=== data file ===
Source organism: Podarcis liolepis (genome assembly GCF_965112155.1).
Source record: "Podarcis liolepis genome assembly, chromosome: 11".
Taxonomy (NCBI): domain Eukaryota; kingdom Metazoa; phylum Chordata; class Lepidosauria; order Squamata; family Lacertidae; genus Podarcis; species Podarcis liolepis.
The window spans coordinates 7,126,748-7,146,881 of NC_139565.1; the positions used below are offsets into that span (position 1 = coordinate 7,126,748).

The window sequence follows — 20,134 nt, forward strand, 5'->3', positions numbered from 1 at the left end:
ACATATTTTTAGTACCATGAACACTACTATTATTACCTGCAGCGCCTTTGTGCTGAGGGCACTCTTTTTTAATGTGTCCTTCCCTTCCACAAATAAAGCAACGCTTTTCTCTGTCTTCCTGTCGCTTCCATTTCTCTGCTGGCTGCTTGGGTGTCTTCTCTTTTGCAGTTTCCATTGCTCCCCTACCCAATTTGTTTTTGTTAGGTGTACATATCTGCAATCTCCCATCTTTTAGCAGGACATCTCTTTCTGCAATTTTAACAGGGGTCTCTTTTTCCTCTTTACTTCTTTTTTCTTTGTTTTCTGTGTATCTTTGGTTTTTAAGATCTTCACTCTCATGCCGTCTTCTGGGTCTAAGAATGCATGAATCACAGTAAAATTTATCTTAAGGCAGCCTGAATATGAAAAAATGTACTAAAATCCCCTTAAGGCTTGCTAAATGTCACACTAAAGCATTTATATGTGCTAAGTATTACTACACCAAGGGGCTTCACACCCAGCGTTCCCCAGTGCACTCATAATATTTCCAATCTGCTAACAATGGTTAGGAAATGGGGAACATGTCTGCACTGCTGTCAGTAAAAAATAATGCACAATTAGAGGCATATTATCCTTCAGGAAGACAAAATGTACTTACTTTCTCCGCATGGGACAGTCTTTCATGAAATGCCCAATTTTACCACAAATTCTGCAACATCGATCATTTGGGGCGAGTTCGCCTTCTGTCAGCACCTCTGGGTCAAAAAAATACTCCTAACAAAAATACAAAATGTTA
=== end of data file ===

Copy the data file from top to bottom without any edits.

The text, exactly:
Source organism: Podarcis liolepis (genome assembly GCF_965112155.1).
Source record: "Podarcis liolepis genome assembly, chromosome: 11".
Taxonomy (NCBI): domain Eukaryota; kingdom Metazoa; phylum Chordata; class Lepidosauria; order Squamata; family Lacertidae; genus Podarcis; species Podarcis liolepis.
The window spans coordinates 7,126,748-7,146,881 of NC_139565.1; the positions used below are offsets into that span (position 1 = coordinate 7,126,748).

The window sequence follows — 20,134 nt, forward strand, 5'->3', positions numbered from 1 at the left end:
ACATATTTTTAGTACCATGAACACTACTATTATTACCTGCAGCGCCTTTGTGCTGAGGGCACTCTTTTTTAATGTGTCCTTCCCTTCCACAAATAAAGCAACGCTTTTCTCTGTCTTCCTGTCGCTTCCATTTCTCTGCTGGCTGCTTGGGTGTCTTCTCTTTTGCAGTTTCCATTGCTCCCCTACCCAATTTGTTTTTGTTAGGTGTACATATCTGCAATCTCCCATCTTTTAGCAGGACATCTCTTTCTGCAATTTTAACAGGGGTCTCTTTTTCCTCTTTACTTCTTTTTTCTTTGTTTTCTGTGTATCTTTGGTTTTTAAGATCTTCACTCTCATGCCGTCTTCTGGGTCTAAGAATGCATGAATCACAGTAAAATTTATCTTAAGGCAGCCTGAATATGAAAAAATGTACTAAAATCCCCTTAAGGCTTGCTAAATGTCACACTAAAGCATTTATATGTGCTAAGTATTACTACACCAAGGGGCTTCACACCCAGCGTTCCCCAGTGCACTCATAATATTTCCAATCTGCTAACAATGGTTAGGAAATGGGGAACATGTCTGCACTGCTGTCAGTAAAAAATAATGCACAATTAGAGGCATATTATCCTTCAGGAAGACAAAATGTACTTACTTTCTCCGCATGGGACAGTCTTTCATGAAATGCCCAATTTTACCACAAATTCTGCAACATCGATCATTTGGGGCGAGTTCGCCTTCTGTCAGCACCTCTGGGTCAAAAAAATACTCCTAACAAAAATACAAAATGTTA